Sikh Missionary Society
Sikh Missionary Society U.K. (Regd)
10, Featherstone Road. Southall, Middx, U.K. UB2 5AA
Tel: +44 020 8574 1902
Fax: +44 020 8574 1912
Email: info@sikhmissionarysociety.org
Reg Charity No: 262404
  Vaisakhi 1699: Emergence of Khalsa Panth
 
Women in Sikh Tradition

Sikh Missionary Society: Articles:

Women in Sikh Tradition


Women in Sikh Tradition

Even a casual study of Sikh history shows that the real sufferers behind the scenes during the toughest and the most decisive period of Sikh history were Sikh women. This testing period after Guru Gobind Singh Ji (1708) lasted till the death of Mir Mannu in 1753. The survival of Khalsa Panth was decided during these 5 decades.

Backing the Sikh warriors were the Sikh women who walked in the footsteps of Mai Bhago. One historian writes: “All differences which arise between man and man in time of peace were effaced beneath the terrible levelling of the oppressor; all men had become brothers and all women sisters. An iron will, an unbent spirit and unbound enthusiasm for their faith were the rewards of this mode of living.” (Hari Ram Gupta, “History of the Sikhs Vol II p.62)

Another important characteristic of Sikh life has been their firm belief in daily prayers. “Ardas was the famous prayer regularly resorted to by the Sikhs, It reminded them of their goal and the sacrifices already made by the Gurus and other notable Sikhs for the sake of religion.” It is in this historical context that the word “Singhania” became inseparably attached to “Singh” as part of the Ardaas: “Jinha Singh Singhna ne dharam het sis ditte…”. The historical truth about the role of women becomes crystal clear when one visits the Gurdwara of Mai Bhago near Bidar (Nanak Jhira).
After Guru Sahib’s departure to Sach Khand, Khalsa protection was sought by a local ruler and Mai Bhago went with a detachment of Singhs to help. She later passed away at that fortress-like place; the old walls and a well are still there.

Sikhs survived the most trying period in history because they had the added human-power of their determined mothers, sisters and wives, who, in addition to their domestic roles, became equally good at the plough and the sword! More so as a matter of necessity during those dangerous times in the absence of men for prolonged periods. (I have seen those women in childhood in Malwa – tall and majestic - doing almost all the daily chores of farming, like men.)

It is not for any Sikh institution today to deny the daughters of Mai Bhago, their historical right to do seva at Darbar Sahib and in gurdwaras. That seva was accepted and blessed by the Guru Himself.

Many current issues relating to the position of women are inter-related. These are not so much religious questions but have to do with our social background from the Indian sub-continent. Our social bias against equality of women reflects the Indo-semitic social tradition which treats women as inferior to men – almost as if women were the property of men – a social injustice, which, like the Brahmanic caste system, Guru Nanak Sahib rejected.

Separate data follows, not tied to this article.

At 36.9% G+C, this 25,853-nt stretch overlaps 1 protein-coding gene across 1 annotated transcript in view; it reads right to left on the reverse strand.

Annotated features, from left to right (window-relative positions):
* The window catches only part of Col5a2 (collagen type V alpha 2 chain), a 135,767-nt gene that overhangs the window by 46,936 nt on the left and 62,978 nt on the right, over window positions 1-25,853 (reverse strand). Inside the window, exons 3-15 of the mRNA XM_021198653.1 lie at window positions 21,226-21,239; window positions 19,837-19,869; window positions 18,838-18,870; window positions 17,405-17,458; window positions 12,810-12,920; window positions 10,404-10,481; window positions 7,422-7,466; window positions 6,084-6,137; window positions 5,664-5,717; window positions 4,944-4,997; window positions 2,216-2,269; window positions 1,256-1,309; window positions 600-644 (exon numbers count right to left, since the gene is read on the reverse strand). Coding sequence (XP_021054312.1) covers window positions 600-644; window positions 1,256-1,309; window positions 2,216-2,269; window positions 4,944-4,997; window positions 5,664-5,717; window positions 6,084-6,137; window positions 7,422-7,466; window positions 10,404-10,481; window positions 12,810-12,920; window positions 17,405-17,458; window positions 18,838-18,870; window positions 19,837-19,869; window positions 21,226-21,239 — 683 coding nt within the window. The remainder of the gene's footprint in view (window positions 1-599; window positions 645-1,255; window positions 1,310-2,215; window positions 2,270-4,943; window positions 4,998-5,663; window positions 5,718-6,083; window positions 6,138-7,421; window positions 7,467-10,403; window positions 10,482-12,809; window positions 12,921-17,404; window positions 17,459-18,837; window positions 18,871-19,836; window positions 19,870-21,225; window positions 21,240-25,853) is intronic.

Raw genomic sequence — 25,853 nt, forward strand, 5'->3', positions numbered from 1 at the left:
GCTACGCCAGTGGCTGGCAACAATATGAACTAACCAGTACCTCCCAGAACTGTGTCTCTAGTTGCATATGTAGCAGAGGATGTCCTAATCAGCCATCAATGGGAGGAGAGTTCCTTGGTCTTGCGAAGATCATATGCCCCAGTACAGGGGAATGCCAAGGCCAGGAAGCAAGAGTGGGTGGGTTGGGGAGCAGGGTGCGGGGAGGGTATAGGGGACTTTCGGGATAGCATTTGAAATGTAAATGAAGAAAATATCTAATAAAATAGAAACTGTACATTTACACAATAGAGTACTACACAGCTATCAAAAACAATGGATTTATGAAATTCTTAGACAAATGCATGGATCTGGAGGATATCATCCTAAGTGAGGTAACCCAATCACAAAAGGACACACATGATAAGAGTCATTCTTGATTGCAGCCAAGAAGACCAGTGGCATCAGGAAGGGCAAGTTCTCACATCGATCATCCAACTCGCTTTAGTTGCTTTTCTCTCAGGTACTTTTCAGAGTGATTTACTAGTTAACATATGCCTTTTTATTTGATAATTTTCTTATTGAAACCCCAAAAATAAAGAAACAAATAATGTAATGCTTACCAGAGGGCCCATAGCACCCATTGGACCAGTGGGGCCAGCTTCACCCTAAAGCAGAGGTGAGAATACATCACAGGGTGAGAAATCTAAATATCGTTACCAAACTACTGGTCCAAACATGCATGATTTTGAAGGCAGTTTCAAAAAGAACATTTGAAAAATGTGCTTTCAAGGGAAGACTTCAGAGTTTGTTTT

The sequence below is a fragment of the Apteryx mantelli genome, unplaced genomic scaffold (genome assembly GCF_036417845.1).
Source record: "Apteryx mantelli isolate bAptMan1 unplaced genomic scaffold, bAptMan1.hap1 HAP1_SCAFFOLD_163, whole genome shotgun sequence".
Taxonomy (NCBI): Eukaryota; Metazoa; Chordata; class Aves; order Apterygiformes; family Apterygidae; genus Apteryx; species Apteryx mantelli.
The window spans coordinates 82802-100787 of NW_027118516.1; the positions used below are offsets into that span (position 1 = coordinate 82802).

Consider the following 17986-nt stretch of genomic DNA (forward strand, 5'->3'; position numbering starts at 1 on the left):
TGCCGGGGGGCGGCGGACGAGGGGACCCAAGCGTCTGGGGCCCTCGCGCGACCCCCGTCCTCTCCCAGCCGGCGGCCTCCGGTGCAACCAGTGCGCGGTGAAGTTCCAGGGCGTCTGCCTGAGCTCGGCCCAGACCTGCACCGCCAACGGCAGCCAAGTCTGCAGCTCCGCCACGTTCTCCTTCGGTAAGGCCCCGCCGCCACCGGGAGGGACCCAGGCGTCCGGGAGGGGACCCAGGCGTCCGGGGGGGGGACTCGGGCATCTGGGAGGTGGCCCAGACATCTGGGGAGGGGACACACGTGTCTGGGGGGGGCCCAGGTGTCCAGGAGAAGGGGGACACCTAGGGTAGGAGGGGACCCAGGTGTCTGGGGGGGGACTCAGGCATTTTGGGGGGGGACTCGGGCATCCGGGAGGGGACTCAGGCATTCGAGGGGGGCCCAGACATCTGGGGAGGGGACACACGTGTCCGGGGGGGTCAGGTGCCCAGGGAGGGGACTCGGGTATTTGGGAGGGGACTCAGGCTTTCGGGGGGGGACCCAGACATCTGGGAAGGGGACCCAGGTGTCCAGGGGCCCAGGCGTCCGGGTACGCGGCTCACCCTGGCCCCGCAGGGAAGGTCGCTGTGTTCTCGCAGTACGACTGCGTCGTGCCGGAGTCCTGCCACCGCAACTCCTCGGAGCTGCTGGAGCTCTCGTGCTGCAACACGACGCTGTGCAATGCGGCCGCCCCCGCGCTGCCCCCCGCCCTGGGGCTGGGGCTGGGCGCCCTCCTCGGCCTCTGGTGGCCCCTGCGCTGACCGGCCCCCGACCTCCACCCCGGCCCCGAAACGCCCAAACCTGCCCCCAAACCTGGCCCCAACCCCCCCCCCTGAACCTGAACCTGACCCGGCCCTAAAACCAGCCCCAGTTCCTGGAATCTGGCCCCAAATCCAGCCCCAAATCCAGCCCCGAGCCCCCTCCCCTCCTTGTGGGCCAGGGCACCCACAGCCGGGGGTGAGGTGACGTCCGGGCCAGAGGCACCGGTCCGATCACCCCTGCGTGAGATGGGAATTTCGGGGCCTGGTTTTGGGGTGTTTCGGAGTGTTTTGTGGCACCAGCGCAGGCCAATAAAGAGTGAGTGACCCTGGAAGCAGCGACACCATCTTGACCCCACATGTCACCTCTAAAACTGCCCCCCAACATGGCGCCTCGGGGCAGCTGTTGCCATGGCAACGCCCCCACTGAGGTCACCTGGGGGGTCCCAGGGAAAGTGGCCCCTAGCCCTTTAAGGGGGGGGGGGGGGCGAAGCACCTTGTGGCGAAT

The objection to religious seva by women, the dowry system and other social customs and rituals which treat women as if they were there only to serve men, and even the female infanticide and the so called “honour killings” of women, are related issues. Sikh teachings strike the right balance between the roles of men and women in a household. However, in practice, we are way behind those teachings, which the Khalsa Panth embodied in the Sikh guidance, the Sikh Reht Maryada.

The Sikhs led by Brahmanic sant-waad, which otherwise thrives on massive following by women, have not escaped the strong influence of social biases in the Indian system. Certainly, in Sikhism, these issues have very little to do with Sikh ideology, which is clear about the equality of women, while confirming the complementary roles of men and women. The question has to do with the general position of women on the Indian subcontinent.

For over 500 years before Guru Nanak Sahib, Islam had been the dominant influence. People copied the Islamic practice and women were hidden behind the “parda”, which the Guru rejected. With Guru Amardas, women began to play an increasing role in the man dominated world, including full participation in religious matters. Women preachers were appointed by Guru Amardas. Is that not religious seva? Just compare that with the ignorance about Sikh tradition now being shown by those misled by “Sant Samaj” – an organisation the very foundation of which is an insult to the great liberating Sikh tradition.

The position of women had so evolved according to Sikh tradition, that after Guru Gobind Singh Ji, Khalsa Panth had no qualms accepting guidance from Mata Sunder Kaur Ji (more popularly known as Mata Sundri Ji). Mata Ji’s Hukamnamas during the most challenging period in Sikh history are on record and decided the future of the “Tatt Khalsa” vis vis the false path taken by the followers of Baba Banda Singh Bahadur.

The grave danger is that instead of the balanced and complementary role advocated by Sikhi, the pendulum is already swinging dangerously the other way and young Sikh girls are rejecting Sikh tradition altogether. The damage being done by our misguided anti-Sikhi institutions is immense and may have a lasting impact on the next generation.

Only Gursikh mothers and sisters can save the situation by educating their children in the true Sikh tradition, which respects and fully accepts the key role of women in Sikh family life and their equality in public life.


© Copyright Gurmukh Singh (U.K.)
E-mail: sewauk2005@yahoo.co.uk
Please acknowledge quotations from this article
Articles may be published subject to prior approval by the author

Return to the top of the page.



Copyright (©)2011 by Sikh Missionary Society (U.K.)
All Rights Reserved.